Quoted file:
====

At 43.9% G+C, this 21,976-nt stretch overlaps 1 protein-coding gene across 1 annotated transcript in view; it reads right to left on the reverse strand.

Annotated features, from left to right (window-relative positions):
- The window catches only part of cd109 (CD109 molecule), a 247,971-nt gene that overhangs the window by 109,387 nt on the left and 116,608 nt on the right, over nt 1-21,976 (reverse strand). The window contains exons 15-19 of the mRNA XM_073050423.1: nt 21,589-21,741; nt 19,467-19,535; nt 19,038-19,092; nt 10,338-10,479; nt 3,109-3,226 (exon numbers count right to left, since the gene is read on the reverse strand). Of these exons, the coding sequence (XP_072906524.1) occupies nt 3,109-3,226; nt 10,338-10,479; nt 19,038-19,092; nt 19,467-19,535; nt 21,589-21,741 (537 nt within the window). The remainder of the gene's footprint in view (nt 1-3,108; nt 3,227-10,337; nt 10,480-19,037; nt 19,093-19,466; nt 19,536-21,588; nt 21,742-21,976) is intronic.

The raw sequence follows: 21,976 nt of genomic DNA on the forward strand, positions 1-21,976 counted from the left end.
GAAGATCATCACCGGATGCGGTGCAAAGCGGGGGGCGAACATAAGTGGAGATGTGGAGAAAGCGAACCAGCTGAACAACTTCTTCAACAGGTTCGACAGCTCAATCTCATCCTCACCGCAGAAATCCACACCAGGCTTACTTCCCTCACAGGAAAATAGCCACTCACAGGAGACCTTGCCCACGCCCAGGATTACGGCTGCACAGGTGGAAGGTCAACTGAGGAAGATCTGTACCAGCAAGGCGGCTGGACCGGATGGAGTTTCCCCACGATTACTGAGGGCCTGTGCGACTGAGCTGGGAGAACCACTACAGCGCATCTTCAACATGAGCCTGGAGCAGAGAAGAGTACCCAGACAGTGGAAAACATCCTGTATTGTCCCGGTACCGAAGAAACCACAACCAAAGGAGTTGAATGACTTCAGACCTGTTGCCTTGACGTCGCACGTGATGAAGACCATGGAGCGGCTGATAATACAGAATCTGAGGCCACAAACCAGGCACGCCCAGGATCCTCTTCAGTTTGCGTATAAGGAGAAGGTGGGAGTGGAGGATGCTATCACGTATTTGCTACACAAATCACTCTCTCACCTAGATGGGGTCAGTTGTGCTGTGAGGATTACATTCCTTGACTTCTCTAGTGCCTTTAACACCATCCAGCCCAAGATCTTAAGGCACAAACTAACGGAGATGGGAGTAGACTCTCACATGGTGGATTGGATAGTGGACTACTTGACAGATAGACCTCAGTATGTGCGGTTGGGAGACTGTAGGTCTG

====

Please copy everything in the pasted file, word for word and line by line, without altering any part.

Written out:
At 43.9% G+C, this 21,976-nt stretch overlaps 1 protein-coding gene across 1 annotated transcript in view; it reads right to left on the reverse strand.

Annotated features, from left to right (window-relative positions):
- The window catches only part of cd109 (CD109 molecule), a 247,971-nt gene that overhangs the window by 109,387 nt on the left and 116,608 nt on the right, over nt 1-21,976 (reverse strand). The window contains exons 15-19 of the mRNA XM_073050423.1: nt 21,589-21,741; nt 19,467-19,535; nt 19,038-19,092; nt 10,338-10,479; nt 3,109-3,226 (exon numbers count right to left, since the gene is read on the reverse strand). Of these exons, the coding sequence (XP_072906524.1) occupies nt 3,109-3,226; nt 10,338-10,479; nt 19,038-19,092; nt 19,467-19,535; nt 21,589-21,741 (537 nt within the window). The remainder of the gene's footprint in view (nt 1-3,108; nt 3,227-10,337; nt 10,480-19,037; nt 19,093-19,466; nt 19,536-21,588; nt 21,742-21,976) is intronic.

The raw sequence follows: 21,976 nt of genomic DNA on the forward strand, positions 1-21,976 counted from the left end.
GAAGATCATCACCGGATGCGGTGCAAAGCGGGGGGCGAACATAAGTGGAGATGTGGAGAAAGCGAACCAGCTGAACAACTTCTTCAACAGGTTCGACAGCTCAATCTCATCCTCACCGCAGAAATCCACACCAGGCTTACTTCCCTCACAGGAAAATAGCCACTCACAGGAGACCTTGCCCACGCCCAGGATTACGGCTGCACAGGTGGAAGGTCAACTGAGGAAGATCTGTACCAGCAAGGCGGCTGGACCGGATGGAGTTTCCCCACGATTACTGAGGGCCTGTGCGACTGAGCTGGGAGAACCACTACAGCGCATCTTCAACATGAGCCTGGAGCAGAGAAGAGTACCCAGACAGTGGAAAACATCCTGTATTGTCCCGGTACCGAAGAAACCACAACCAAAGGAGTTGAATGACTTCAGACCTGTTGCCTTGACGTCGCACGTGATGAAGACCATGGAGCGGCTGATAATACAGAATCTGAGGCCACAAACCAGGCACGCCCAGGATCCTCTTCAGTTTGCGTATAAGGAGAAGGTGGGAGTGGAGGATGCTATCACGTATTTGCTACACAAATCACTCTCTCACCTAGATGGGGTCAGTTGTGCTGTGAGGATTACATTCCTTGACTTCTCTAGTGCCTTTAACACCATCCAGCCCAAGATCTTAAGGCACAAACTAACGGAGATGGGAGTAGACTCTCACATGGTGGATTGGATAGTGGACTACTTGACAGATAGACCTCAGTATGTGCGGTTGGGAGACTGTAGGTCTG